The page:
Remember too that the content on some pages just won’t get many people clicking on ads.

My own best results come from my reviews of photographic and colour management equipment. These are pages people will often look at when actively looking to buy a product. CTRs on my own site vary between 0.3% and over 10% for some very specific information pages. Some of the specialist pages also tend to get better paying ads. Google doesn’t like you to discuss details of it’s payments and stats, but it’s well known that some (not that many) advertisers will pay several dollars a click.

Still more money

Let’s say you’ve got a successful site with lots of visitors and are making a modest sum in revenue (maybe enough to buy a modest second hand car each year).

You’ve experimented with ad placement and your figures have been creeping up.

You’ve been adding new content to your site to bring in more visitors and their ad clicks.

What’s left to do?

Well here’s a coding tip that recently increased my daily revenue by over 20%

You’ll remember from the picture above that ads in different places on a page get different click through rates? On my site this typically varies on any one page from 0.2% to 3%. It so happens that Google puts it’s best performing (and paying) adverts in the place specified by the piece of ad code (javascript) that appear first in the code for your page.

Looking at the code for my page I saw that the best paying ads were going into an ad unit with a 0.3% CTR. A few relatively basic coding changes kept my successful ad layout and put the best paying ads into the 3% CTR ad unit. I’ve been looking at the stats for about a month and it seems that the overall earnings of the site are some 25% up. As with all statistical analysis it pays to work with larger sets of data so I’ll reserve judgement of the actual figures for a few months.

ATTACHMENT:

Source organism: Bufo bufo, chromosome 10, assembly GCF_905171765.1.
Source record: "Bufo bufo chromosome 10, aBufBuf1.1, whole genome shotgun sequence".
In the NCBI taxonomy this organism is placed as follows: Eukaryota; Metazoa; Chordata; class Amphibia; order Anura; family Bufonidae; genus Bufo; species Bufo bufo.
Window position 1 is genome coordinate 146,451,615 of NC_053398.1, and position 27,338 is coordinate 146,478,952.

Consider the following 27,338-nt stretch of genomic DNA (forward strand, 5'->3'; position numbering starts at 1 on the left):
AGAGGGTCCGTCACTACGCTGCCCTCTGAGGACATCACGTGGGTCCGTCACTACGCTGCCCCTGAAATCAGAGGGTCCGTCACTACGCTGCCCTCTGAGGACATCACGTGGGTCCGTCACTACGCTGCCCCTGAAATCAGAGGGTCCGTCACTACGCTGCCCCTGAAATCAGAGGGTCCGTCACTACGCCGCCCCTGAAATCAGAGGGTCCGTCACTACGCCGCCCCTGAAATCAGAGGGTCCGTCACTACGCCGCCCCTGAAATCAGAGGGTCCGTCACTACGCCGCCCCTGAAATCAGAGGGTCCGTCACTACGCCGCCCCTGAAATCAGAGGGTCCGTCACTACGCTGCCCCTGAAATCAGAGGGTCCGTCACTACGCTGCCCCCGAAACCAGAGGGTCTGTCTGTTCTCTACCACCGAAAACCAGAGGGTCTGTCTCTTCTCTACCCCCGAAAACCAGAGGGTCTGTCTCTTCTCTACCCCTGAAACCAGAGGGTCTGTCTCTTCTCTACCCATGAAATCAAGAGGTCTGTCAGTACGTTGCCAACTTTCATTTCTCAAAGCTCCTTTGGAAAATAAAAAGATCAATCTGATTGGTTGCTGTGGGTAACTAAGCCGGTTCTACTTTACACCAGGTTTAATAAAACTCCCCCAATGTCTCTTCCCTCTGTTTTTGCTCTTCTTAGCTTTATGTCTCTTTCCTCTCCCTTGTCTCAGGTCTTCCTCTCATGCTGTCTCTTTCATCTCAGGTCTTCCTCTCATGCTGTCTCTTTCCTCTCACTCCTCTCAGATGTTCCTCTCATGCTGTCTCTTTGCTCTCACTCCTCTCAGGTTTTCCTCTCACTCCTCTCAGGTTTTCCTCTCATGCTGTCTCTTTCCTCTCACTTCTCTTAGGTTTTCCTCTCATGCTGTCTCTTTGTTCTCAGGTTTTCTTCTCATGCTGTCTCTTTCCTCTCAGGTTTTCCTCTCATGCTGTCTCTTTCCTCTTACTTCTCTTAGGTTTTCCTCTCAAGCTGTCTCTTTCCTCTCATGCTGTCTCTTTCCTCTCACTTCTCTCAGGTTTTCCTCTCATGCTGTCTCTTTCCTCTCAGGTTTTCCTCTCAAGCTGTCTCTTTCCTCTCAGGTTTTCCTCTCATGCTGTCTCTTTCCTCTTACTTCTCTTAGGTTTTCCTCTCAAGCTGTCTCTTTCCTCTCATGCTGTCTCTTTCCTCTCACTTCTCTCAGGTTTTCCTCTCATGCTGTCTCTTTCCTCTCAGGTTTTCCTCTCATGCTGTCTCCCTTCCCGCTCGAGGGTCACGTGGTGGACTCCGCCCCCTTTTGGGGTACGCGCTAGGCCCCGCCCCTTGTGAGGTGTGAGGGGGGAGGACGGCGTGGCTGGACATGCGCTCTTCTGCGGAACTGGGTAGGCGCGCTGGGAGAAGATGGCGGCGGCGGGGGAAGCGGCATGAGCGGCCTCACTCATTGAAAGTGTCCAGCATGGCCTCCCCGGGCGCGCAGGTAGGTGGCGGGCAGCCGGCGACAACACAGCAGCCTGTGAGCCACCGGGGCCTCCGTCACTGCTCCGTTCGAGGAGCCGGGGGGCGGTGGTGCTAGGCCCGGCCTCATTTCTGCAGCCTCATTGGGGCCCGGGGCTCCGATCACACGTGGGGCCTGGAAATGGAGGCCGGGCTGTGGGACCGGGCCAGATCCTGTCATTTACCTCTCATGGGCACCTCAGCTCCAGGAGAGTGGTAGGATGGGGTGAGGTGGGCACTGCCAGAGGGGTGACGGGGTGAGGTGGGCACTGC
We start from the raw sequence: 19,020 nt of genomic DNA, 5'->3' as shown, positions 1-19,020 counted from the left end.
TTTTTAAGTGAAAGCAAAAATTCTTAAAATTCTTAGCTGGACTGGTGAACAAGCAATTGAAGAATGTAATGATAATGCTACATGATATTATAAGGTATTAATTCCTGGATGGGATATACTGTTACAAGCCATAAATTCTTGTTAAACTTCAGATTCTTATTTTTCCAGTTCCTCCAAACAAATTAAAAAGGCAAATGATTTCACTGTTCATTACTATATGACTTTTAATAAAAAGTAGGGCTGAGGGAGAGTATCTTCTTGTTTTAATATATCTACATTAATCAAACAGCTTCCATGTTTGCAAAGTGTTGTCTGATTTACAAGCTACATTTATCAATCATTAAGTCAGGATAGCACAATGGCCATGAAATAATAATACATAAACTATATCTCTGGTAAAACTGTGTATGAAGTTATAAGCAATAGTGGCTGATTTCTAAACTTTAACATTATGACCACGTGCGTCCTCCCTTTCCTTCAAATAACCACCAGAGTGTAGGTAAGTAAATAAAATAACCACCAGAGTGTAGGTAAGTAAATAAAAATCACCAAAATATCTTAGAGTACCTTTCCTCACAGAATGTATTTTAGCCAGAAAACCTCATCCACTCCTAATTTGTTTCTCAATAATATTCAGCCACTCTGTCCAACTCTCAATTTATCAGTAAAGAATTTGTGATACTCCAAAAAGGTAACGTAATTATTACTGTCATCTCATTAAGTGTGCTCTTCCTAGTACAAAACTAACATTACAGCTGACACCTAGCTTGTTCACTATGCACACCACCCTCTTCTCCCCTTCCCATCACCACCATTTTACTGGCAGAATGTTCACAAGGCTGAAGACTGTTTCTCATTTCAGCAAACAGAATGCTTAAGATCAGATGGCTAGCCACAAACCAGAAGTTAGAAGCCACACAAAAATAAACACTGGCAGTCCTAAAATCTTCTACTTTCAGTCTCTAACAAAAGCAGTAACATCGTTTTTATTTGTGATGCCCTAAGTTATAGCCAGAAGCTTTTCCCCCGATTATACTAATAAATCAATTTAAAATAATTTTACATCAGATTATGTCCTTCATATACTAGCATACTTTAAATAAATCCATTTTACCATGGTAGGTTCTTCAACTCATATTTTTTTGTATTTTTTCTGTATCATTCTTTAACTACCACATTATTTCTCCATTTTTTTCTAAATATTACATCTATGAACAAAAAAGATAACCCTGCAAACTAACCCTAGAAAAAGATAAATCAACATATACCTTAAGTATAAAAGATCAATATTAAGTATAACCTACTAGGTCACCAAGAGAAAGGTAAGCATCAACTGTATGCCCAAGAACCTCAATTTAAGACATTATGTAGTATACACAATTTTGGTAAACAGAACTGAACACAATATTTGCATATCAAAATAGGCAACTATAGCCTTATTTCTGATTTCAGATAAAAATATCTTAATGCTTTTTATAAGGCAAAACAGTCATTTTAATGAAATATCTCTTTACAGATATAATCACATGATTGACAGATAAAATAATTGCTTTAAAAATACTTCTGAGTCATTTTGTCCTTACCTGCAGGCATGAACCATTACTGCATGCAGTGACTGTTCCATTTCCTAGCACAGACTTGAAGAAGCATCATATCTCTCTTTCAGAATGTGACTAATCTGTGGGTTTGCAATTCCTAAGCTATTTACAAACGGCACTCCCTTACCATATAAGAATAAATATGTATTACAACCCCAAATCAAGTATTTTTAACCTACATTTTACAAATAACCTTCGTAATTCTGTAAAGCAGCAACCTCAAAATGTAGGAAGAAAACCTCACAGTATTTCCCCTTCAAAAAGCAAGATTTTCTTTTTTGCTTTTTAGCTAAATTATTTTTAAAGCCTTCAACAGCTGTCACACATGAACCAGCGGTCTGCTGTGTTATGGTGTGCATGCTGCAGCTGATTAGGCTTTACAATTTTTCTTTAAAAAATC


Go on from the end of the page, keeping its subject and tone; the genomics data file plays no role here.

One other area I’m looking at is geo-targeting of adverts. I’m a UK professional photographer and one of the purposes of the Northlight Images web site is to get me new commercial photography work. Since I’ve put considerable effort into optimising the pages to be found by people looking for a photographer, I get a lot of visitors from overseas. Google targets the adverts, so that what you see visiting my site varies depending on where you are coming from.

Why not put adverts on the commercial pages? Well mainly, I’ve no intention of advertising other UK photographers. However I’ve been working on a simple system that enables me to provide Google ads to overseas visitors and content of my choosing to UK visitors (say an image of mine, that occupies the ad space)

It’s till experimental but potentially allows me to utilise the success of my SEO activities for advertising revenue, without potentially affecting my main business.

I’m a commercial photographer… not a web developer!

Article ©2008 Keith Cooper, Northlight Images Tel +44 116 291 9092